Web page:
Answer by Evan Shaw has a minor bug. If we iterate through the slice from lowest index to highest, to get a uniformly (pseudo) random shuffle, according to the same article, we must choose a random integer from interval [i,n) as opposed to [0,n+1).

That implementation will do what you need for larger inputs, but for smaller slices, it will perform a non-uniform shuffle.

To utilize rand.Intn(), we can do:

    for i := len(slice) - 1; i > 0; i-- {
        j := rand.Intn(i + 1)
        slice[i], slice[j] = slice[j], slice[i]
    }

following the same algorithm from Wikipedia article.

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  • If an answer has a bug then edit the wrong answer, instead of writing yet another answer. – Jacob Marble Jun 30 at 18:18
2

Maybe you can also use the following function:

func main() {
   slice := []int{10, 12, 14, 16, 18, 20}
   Shuffle(slice)
   fmt.Println(slice)
}

func Shuffle(slice []int) {
   r := rand.New(rand.NewSource(time.Now().Unix()))
   for n := len(slice); n > 0; n-- {
      randIndex := r.Intn(n)
      slice[n-1], slice[randIndex] = slice[randIndex], slice[n-1]
   }
}
| improve this answer | |
1

When using the math/rand package, do not forget to set a source

// Random numbers are generated by a Source. Top-level functions, such as
// Float64 and Int, use a default shared Source that produces a deterministic
// sequence of values each time a program is run. Use the Seed function to
// initialize the default Source if different behavior is required for each run.

So I wrote a Shuffle function that takes this into consideration:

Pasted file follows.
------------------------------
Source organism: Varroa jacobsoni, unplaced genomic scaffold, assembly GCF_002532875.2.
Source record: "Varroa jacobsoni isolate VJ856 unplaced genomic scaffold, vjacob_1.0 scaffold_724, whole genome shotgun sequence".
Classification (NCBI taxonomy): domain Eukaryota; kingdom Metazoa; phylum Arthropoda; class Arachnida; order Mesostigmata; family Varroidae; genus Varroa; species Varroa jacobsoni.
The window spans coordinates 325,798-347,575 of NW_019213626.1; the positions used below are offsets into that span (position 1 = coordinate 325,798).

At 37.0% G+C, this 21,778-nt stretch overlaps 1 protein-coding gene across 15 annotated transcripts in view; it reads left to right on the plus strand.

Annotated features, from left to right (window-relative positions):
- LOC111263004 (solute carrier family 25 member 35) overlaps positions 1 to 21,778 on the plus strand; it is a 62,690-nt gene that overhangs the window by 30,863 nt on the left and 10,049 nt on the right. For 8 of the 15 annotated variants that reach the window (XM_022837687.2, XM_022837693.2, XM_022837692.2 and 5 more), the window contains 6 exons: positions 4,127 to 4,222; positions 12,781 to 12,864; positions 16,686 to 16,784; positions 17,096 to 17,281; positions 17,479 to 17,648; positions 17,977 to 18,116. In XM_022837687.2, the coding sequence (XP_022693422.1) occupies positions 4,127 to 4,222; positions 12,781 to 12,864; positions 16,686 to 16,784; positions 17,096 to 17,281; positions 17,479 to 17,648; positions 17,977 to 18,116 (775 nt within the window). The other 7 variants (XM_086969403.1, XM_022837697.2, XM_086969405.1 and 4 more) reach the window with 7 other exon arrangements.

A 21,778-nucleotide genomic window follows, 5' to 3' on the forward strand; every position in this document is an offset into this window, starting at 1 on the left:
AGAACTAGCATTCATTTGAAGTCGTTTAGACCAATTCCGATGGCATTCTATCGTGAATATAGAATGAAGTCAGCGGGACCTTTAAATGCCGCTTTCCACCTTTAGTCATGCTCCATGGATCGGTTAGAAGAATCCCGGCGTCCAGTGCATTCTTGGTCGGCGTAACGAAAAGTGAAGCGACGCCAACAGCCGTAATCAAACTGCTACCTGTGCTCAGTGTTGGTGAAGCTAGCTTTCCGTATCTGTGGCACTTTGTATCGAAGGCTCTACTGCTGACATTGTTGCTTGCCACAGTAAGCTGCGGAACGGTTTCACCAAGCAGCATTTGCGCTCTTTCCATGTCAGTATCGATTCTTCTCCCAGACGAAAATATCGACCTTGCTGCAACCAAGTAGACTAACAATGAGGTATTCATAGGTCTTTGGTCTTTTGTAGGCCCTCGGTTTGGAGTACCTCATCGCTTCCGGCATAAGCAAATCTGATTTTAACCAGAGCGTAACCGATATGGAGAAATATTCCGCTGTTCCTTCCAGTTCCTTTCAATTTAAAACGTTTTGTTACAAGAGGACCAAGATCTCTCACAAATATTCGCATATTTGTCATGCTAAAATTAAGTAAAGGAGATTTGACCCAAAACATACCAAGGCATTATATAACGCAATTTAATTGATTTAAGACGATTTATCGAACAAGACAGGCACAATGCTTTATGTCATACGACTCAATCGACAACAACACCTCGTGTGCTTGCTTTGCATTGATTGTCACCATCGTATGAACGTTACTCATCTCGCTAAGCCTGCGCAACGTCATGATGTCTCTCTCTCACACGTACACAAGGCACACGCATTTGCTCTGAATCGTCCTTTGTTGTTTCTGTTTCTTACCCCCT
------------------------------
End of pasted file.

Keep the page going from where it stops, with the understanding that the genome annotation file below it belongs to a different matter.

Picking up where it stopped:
import (
    "math/rand"
)

func Shuffle(array []interface{}, source rand.Source) {
    random := rand.New(source)
    for i := len(array) - 1; i > 0; i-- {
        j := random.Intn(i + 1)
        array[i], array[j] = array[j], array[i]
    }
}

And to use it:

source := rand.NewSource(time.Now().UnixNano())
array := []interface{}{"a", "b", "c"}

Shuffle(array, source) // [c b a]

If you would like to use it, you can find it here https://github.com/shomali11/util

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1

Raed's approach is very inflexible because of []interface{} as input. Here is more convenient version for go>=1.8:

func Shuffle(slice interface{}) {
    rv := reflect.ValueOf(slice)
    swap := reflect.Swapper(slice)
    length := rv.Len()
    for i := length - 1; i > 0; i-- {
            j := rand.Intn(i + 1)
            swap(i, j)
    }
}

Example usage:

    rand.Seed(time.Now().UnixNano()) // do it once during app initialization
    s := []int{1, 2, 3, 4, 5}
    Shuffle(s)
    fmt.Println(s) // Example output: [4 3 2 1 5]

And also, don't forget that a little copying is better than a little dependency

| improve this answer | |
1

Use Shuffle() from the math/rand library.

Here's an example:

package main

import (
    "fmt"
    "math/rand"
    "strings"
)

func main() {
    words := strings.Fields("ink runs from the corners of my mouth")
    rand.Shuffle(len(words), func(i, j int) {
        words[i], words[j] = words[j], words[i]
    })
    fmt.Println(words)
}

Since it comes from the math/rand library it needs to be seeded. See here for more details.

| improve this answer | |